One class we have used to advantage are the hydrocarbyl sulfonic acid salts. By hydrocarbyl is meant an aryl group having another aryl group or an alkyl group attached thereto, such that the hydrocarbyl will have a total of from 7 to 37 carbon atoms. A specific example of compounds within this class are the alkylbenzene sulfonic acid salts, wherein the alkyl contains 1 to 30 carbon atoms, preferably 10 to 20 carbon atoms. Another class we have used includes high molecular weight polymers soluble in polar solvents. An example of compounds within this class is a polymer containing ethylene oxide units, more specifically polyethylene oxide resins.

Of the sulfonic acid salt demulsifiers indicated the metal may be taken from Groups IA, IIA and IIB of the Periodic Table, as, for example, sodium, calcium, barium and zinc, or the salts may be formed from the alkylbenzene sulfonic acid and R4 N+ where R is hydrogen or a C1 -C6 alkyl.

In accordance with one embodiment of the invention, a hydrocarbon feed stock boiling above 650 F., such as light or heavy neutral distillate (Arab Light) is extracted with furfural.

Having described the invention in broad, general terms, the following will illustrate some specific embodiments thereof.


This Example illustrates the improvement in raffinate yield using sodium dodecylbenzene sulfonate and an Arab Light stock distillate having the properties shown in Table 1.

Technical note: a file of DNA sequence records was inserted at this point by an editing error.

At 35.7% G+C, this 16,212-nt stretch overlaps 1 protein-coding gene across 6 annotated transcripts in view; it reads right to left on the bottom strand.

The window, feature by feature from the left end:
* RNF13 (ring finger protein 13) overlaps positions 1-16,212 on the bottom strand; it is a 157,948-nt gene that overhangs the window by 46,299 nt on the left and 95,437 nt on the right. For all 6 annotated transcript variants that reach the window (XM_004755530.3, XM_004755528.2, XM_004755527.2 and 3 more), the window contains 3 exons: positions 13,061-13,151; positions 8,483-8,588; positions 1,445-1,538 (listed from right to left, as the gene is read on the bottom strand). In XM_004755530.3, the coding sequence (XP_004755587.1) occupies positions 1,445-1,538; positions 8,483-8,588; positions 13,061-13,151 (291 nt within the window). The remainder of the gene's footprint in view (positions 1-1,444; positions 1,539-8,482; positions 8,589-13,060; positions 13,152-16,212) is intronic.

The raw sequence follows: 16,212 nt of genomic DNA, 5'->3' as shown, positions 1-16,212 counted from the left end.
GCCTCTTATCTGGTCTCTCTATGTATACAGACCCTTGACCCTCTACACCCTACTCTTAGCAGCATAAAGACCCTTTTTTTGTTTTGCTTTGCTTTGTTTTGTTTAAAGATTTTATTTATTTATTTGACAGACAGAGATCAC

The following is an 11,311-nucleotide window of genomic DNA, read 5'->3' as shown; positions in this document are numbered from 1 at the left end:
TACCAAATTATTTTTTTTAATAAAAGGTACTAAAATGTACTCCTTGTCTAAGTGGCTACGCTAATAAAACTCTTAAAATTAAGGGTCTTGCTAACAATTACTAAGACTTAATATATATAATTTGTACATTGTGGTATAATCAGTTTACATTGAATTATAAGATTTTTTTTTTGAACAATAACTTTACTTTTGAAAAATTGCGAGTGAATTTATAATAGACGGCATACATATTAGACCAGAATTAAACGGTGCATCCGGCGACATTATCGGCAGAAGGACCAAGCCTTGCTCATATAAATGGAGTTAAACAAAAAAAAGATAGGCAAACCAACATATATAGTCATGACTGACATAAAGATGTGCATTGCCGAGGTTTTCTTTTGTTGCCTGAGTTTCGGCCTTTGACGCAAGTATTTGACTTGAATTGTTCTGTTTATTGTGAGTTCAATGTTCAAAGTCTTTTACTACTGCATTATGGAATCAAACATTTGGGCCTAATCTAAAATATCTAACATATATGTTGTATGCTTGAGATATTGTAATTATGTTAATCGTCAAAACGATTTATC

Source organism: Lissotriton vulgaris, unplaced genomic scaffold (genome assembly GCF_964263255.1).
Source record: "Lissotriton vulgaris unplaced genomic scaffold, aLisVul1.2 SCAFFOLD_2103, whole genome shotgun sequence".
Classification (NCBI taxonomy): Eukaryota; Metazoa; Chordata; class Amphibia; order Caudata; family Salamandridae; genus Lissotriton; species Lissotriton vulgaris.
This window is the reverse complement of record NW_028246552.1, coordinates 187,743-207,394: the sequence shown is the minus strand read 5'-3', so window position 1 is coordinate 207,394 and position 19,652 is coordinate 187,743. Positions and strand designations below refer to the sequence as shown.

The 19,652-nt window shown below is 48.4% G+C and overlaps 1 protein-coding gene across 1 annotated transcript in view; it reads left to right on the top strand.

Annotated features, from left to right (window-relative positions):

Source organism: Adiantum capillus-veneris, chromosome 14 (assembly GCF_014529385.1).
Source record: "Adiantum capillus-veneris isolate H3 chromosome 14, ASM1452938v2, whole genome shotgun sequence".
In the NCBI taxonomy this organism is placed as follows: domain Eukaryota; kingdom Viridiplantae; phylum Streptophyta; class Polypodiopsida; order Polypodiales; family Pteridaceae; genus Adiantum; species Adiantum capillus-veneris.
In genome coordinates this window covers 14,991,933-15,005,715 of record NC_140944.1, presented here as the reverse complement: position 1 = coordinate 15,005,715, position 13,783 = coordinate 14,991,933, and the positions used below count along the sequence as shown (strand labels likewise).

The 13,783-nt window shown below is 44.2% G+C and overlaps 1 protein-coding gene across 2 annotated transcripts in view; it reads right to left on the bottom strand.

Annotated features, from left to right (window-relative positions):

TABLE 1______________________________________Gravity, API   23.3Sp. Gravity, 60/60 F.                  0.9141Pour Point, F. 90Neut. No.              0.02Aniline Point, F.                  178.3Refraction Index, 70 C.                  1.4922______________________________________

Furfural extraction of the stock distillate was carried out in two glass columns, 37 mm and 17 mm ID, packed with 250 ml. and 125 ml., respectively, of 0.24" Propak. The extraction columns were equipped with metering pumps heaters, heater controls and a level controller.

In this experiment furfural solvent was preheated to the required temperature, and pumped to enter the top of the extraction column at a point just above the packed section. Similarly, the distillate was preheated and metered to enter the column at a point near the bottom of the packing. At start up, the extraction was allowed to proceed until the settling and mixing zones were full and raffinate reached the top of the column. Raffinate and extract were then slopped for 6 hours before product was collected.

For runs in which conditions were changed, the extraction was allowed to continue during the change, followed by a 4-6 hour slop period.

Two streams were collected from this process, a raffinate phase and an extract phase. Both phases were then steam stripped to remove the solvent and the resultant raffinate and extract were submitted for the appropriate tests. The results are shown in the following table.